3 meals or multiple meals?
- 12-15-2012, 10:46 AM
- 12-15-2012, 10:49 AM
- 12-15-2012, 11:11 AM
12-15-2012, 11:15 AM
the more meals per day is mainly, I feel to get people to eat enough. And primarily enough protein. My wife looks at the amount of protein I eat and can't fanthom eating all that in one sitting. So the meals spread thoughout the day thing helps them cope with eating like 150-200g protein a day from eating like 10gs.
With that said, Layne Norton has stated that research shows that you can't "Make up" for lost protein synthesis time. i.e. you probably won't make the BEST gains if you ate all your protein in one meal and just starved the rest of the day.
12-15-2012, 11:51 AM
12-15-2012, 11:52 AM
12-15-2012, 12:01 PM
12-15-2012, 01:31 PM
12-15-2012, 01:46 PM
12-15-2012, 02:52 PM
12-15-2012, 03:54 PM
12-15-2012, 03:57 PM
Whatever works best for you. Just stay consistent with it.
iForce Nutrition Representative
iTrain. iCompete. iDominate…iForce!
12-15-2012, 04:04 PM
12-15-2012, 06:34 PM
12-15-2012, 07:22 PM
12-15-2012, 07:27 PM
Doesnt matter with meal frequency. Just reach your kcaloric value, whether its maintence, deficite or a surplus. The timing doesnt matter.
Body Performance Solutions Rep
12-15-2012, 07:27 PM
Re: 3 meals or multiple meals?
At the end of the day it doesn't really matter as long as you hit your targeted calorie and macro intake
"The only good is knowledge and the only evil is ignorance." - Socrates
12-15-2012, 07:32 PM
Insulin causes cell growth. It doesn't care if those cells are fat or muscle.Originally Posted by redsox129
12-16-2012, 10:41 PM
To be technical as you approach a higher body fat more frequent meals are bad.
Less meals are better due to Leptin resistance found on the pancreas
Essentially Leptin binding to receptors on the pancreas stops the secretion of insulin. When there's a resistance it causes huperinsulinemia with subsequent low blood glucose and the bodies failed ability to increase blood sugar due to the livers inability to regulate itself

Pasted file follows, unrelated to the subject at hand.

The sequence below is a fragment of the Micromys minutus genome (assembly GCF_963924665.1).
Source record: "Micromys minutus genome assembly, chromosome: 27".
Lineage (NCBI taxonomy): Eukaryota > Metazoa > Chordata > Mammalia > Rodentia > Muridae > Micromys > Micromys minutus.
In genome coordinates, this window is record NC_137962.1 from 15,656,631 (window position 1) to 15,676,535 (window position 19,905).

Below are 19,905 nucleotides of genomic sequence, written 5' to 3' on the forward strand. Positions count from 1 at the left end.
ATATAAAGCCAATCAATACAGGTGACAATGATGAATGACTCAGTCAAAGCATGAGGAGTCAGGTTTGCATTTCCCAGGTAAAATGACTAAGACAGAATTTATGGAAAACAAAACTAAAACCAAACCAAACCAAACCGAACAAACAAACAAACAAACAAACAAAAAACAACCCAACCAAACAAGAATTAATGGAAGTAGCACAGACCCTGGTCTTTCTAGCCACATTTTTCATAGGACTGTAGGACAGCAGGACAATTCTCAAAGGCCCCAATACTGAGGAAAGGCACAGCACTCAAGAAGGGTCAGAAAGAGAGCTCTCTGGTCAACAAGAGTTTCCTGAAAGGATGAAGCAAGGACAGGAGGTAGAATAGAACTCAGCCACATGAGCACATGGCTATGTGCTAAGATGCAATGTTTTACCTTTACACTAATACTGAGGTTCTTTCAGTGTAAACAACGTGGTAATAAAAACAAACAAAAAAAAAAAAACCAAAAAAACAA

12-17-2012, 12:18 AM
12-17-2012, 07:54 PM
I recently read in the latest issue of Muscle and Fitness, that although 3-4 regular meals with pre-post workout shakes or snacks to total 5-6 meals, if muscle gain is your goal, consuming no less than 20g of protein at least every 1.5-2hrs would elicit the best results.
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12-18-2012, 08:34 PM
12-19-2012, 12:22 AM
12-19-2012, 07:54 AM
I can not post links yet, I don't have 150 posts but if you are truly interested, google "Optimal Protein Intake and Meal Frequency to Support Maximal Protein Synthesis and Muscle Mass" By Layne Norton.
He will discuss frequent meals to keep protein synthesis going plus amino supplements in between for additional spikes.
If you are going to choose to ignore this study too, one of many, I can't help you and I'm not interested in a baseless internet argument where I do provide requested information only to have it ignored. My hope in posting is that some of my knowledge that I've applied successfully, seen many others apply successfully and that does have research to back it will be absorbed by curious, learning lifters. I am not here to argue with people dogmatically defending a single dietary protocol, one of many, that has been shown to work empirically and in the lab. I have and still acknowledge that IF diets do work, but I'm not so ignorant to believe they are the only diets that work or even the best, and yes, I will continue posting about strategies that I use.
If you choose to discount or ignore this study, that is your prerogative but you are only limiting yourself. I won't be posting all of the internet available research on common topics ad infinitum. Both studies, on both threads, are on point. Take from them what you will. If you're smart, you'll do your own researching and continue learning and growing though, add to your tool belt.
12-19-2012, 01:45 PM